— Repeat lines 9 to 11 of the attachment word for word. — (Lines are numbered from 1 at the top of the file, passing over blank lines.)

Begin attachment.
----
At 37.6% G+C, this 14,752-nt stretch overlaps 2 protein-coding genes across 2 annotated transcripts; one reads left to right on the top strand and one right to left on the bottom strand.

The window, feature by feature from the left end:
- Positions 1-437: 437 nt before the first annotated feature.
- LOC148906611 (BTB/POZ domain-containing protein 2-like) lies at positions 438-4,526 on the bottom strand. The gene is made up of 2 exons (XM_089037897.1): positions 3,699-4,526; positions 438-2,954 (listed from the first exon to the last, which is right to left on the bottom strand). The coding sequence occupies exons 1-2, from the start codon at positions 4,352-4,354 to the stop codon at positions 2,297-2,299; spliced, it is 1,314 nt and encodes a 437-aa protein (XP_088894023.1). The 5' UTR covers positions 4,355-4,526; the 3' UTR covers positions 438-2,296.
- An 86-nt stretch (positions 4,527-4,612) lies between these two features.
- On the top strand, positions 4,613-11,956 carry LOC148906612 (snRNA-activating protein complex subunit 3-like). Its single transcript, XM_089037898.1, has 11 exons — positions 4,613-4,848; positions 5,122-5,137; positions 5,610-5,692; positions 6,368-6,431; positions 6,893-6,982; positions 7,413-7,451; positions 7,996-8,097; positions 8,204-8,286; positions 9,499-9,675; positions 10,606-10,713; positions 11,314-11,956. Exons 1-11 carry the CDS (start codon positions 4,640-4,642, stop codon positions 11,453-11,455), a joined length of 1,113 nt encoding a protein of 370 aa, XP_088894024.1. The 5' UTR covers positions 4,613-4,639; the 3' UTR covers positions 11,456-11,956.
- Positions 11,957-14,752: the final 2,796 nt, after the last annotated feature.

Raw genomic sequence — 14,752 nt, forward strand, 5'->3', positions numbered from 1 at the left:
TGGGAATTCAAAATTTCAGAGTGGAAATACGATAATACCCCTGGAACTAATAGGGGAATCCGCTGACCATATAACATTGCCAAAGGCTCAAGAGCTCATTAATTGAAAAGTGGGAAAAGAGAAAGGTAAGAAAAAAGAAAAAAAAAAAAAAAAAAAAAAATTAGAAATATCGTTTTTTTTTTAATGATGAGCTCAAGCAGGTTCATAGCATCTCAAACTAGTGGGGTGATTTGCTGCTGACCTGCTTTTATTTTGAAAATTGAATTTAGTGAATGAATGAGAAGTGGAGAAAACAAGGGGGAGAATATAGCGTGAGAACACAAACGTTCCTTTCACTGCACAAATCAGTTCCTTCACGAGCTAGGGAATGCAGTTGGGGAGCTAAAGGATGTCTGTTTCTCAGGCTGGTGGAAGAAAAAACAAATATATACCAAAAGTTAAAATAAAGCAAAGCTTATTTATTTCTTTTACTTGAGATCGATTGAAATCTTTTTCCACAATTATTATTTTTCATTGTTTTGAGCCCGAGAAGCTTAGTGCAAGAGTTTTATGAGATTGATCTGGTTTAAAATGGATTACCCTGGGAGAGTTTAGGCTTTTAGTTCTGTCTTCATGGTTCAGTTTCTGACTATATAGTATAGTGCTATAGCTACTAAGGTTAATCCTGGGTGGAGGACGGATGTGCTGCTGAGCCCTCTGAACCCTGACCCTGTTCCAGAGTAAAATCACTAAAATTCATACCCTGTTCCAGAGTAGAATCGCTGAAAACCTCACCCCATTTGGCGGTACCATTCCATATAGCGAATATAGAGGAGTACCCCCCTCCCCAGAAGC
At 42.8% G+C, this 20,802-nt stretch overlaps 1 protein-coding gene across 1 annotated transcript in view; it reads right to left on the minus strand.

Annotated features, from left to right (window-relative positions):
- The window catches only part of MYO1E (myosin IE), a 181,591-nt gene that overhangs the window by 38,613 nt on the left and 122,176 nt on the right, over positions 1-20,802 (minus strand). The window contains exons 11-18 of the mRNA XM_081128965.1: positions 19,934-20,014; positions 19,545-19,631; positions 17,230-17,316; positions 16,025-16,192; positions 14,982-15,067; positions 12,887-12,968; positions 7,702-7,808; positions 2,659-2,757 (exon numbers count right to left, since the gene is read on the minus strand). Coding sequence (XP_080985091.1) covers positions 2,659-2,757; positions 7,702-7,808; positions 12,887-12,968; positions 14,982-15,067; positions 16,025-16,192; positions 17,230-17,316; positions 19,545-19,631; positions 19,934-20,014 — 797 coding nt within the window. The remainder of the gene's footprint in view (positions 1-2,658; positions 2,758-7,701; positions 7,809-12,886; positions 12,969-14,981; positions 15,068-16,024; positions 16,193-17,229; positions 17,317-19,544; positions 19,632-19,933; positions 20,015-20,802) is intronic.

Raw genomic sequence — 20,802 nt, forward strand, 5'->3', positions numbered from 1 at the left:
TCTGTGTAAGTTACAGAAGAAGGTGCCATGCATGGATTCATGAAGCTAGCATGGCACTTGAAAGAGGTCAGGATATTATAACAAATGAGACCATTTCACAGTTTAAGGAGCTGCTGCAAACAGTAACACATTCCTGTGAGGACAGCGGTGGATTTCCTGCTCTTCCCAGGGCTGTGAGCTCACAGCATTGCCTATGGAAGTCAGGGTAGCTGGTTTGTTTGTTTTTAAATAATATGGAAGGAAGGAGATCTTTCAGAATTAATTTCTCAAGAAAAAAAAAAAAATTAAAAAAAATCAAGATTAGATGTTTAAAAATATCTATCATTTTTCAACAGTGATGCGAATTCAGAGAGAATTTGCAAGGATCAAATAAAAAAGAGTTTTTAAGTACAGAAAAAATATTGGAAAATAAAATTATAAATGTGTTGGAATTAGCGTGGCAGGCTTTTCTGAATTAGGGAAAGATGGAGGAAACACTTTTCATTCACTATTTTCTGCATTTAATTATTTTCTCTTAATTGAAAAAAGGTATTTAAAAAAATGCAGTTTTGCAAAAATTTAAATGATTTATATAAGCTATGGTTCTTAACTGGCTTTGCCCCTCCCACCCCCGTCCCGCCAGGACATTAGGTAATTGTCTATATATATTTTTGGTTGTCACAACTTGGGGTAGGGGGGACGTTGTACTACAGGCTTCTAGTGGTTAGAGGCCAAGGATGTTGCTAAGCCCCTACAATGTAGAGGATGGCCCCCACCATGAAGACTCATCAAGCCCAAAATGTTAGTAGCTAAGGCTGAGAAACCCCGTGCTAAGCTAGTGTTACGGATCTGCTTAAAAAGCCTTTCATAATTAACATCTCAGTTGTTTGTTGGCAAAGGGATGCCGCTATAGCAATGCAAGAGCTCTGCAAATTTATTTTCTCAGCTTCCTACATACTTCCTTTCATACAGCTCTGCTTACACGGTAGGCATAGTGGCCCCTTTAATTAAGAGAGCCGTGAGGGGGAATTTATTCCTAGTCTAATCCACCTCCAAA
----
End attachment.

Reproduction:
TGGGAATTCAAAATTTCAGAGTGGAAATACGATAATACCCCTGGAACTAATAGGGGAATCCGCTGACCATATAACATTGCCAAAGGCTCAAGAGCTCATTAATTGAAAAGTGGGAAAAGAGAAAGGTAAGAAAAAAGAAAAAAAAAAAAAAAAAAAAAAATTAGAAATATCGTTTTTTTTTTAATGATGAGCTCAAGCAGGTTCATAGCATCTCAAACTAGTGGGGTGATTTGCTGCTGACCTGCTTTTATTTTGAAAATTGAATTTAGTGAATGAATGAGAAGTGGAGAAAACAAGGGGGAGAATATAGCGTGAGAACACAAACGTTCCTTTCACTGCACAAATCAGTTCCTTCACGAGCTAGGGAATGCAGTTGGGGAGCTAAAGGATGTCTGTTTCTCAGGCTGGTGGAAGAAAAAACAAATATATACCAAAAGTTAAAATAAAGCAAAGCTTATTTATTTCTTTTACTTGAGATCGATTGAAATCTTTTTCCACAATTATTATTTTTCATTGTTTTGAGCCCGAGAAGCTTAGTGCAAGAGTTTTATGAGATTGATCTGGTTTAAAATGGATTACCCTGGGAGAGTTTAGGCTTTTAGTTCTGTCTTCATGGTTCAGTTTCTGACTATATAGTATAGTGCTATAGCTACTAAGGTTAATCCTGGGTGGAGGACGGATGTGCTGCTGAGCCCTCTGAACCCTGACCCTGTTCCAGAGTAAAATCACTAAAATTCATACCCTGTTCCAGAGTAGAATCGCTGAAAACCTCACCCCATTTGGCGGTACCATTCCATATAGCGAATATAGAGGAGTACCCCCCTCCCCAGAAGC
At 42.8% G+C, this 20,802-nt stretch overlaps 1 protein-coding gene across 1 annotated transcript in view; it reads right to left on the minus strand.

Annotated features, from left to right (window-relative positions):